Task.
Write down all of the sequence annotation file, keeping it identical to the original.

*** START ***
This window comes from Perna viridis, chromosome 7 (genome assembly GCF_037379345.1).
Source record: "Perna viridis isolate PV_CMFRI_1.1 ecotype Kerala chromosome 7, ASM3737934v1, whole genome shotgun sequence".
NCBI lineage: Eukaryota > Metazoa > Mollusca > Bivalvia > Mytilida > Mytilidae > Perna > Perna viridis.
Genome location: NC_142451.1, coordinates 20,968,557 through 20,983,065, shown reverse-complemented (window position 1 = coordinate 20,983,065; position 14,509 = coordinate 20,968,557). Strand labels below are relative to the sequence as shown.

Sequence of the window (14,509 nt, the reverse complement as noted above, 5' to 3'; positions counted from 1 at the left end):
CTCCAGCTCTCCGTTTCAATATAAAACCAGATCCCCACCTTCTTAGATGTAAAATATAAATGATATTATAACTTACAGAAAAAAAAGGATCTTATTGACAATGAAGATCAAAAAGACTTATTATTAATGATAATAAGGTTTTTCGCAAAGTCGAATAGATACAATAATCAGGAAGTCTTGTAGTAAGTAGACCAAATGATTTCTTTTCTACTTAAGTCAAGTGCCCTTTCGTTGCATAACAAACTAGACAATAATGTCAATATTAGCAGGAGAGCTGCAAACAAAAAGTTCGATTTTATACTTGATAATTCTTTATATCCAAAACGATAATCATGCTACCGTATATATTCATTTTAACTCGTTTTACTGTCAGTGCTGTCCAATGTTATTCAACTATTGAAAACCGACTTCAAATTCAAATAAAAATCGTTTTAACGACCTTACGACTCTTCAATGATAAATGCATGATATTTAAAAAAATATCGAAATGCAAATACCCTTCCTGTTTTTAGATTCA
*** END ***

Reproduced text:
This window comes from Perna viridis, chromosome 7 (genome assembly GCF_037379345.1).
Source record: "Perna viridis isolate PV_CMFRI_1.1 ecotype Kerala chromosome 7, ASM3737934v1, whole genome shotgun sequence".
NCBI lineage: Eukaryota > Metazoa > Mollusca > Bivalvia > Mytilida > Mytilidae > Perna > Perna viridis.
Genome location: NC_142451.1, coordinates 20,968,557 through 20,983,065, shown reverse-complemented (window position 1 = coordinate 20,983,065; position 14,509 = coordinate 20,968,557). Strand labels below are relative to the sequence as shown.

Sequence of the window (14,509 nt, the reverse complement as noted above, 5' to 3'; positions counted from 1 at the left end):
CTCCAGCTCTCCGTTTCAATATAAAACCAGATCCCCACCTTCTTAGATGTAAAATATAAATGATATTATAACTTACAGAAAAAAAAGGATCTTATTGACAATGAAGATCAAAAAGACTTATTATTAATGATAATAAGGTTTTTCGCAAAGTCGAATAGATACAATAATCAGGAAGTCTTGTAGTAAGTAGACCAAATGATTTCTTTTCTACTTAAGTCAAGTGCCCTTTCGTTGCATAACAAACTAGACAATAATGTCAATATTAGCAGGAGAGCTGCAAACAAAAAGTTCGATTTTATACTTGATAATTCTTTATATCCAAAACGATAATCATGCTACCGTATATATTCATTTTAACTCGTTTTACTGTCAGTGCTGTCCAATGTTATTCAACTATTGAAAACCGACTTCAAATTCAAATAAAAATCGTTTTAACGACCTTACGACTCTTCAATGATAAATGCATGATATTTAAAAAAATATCGAAATGCAAATACCCTTCCTGTTTTTAGATTCA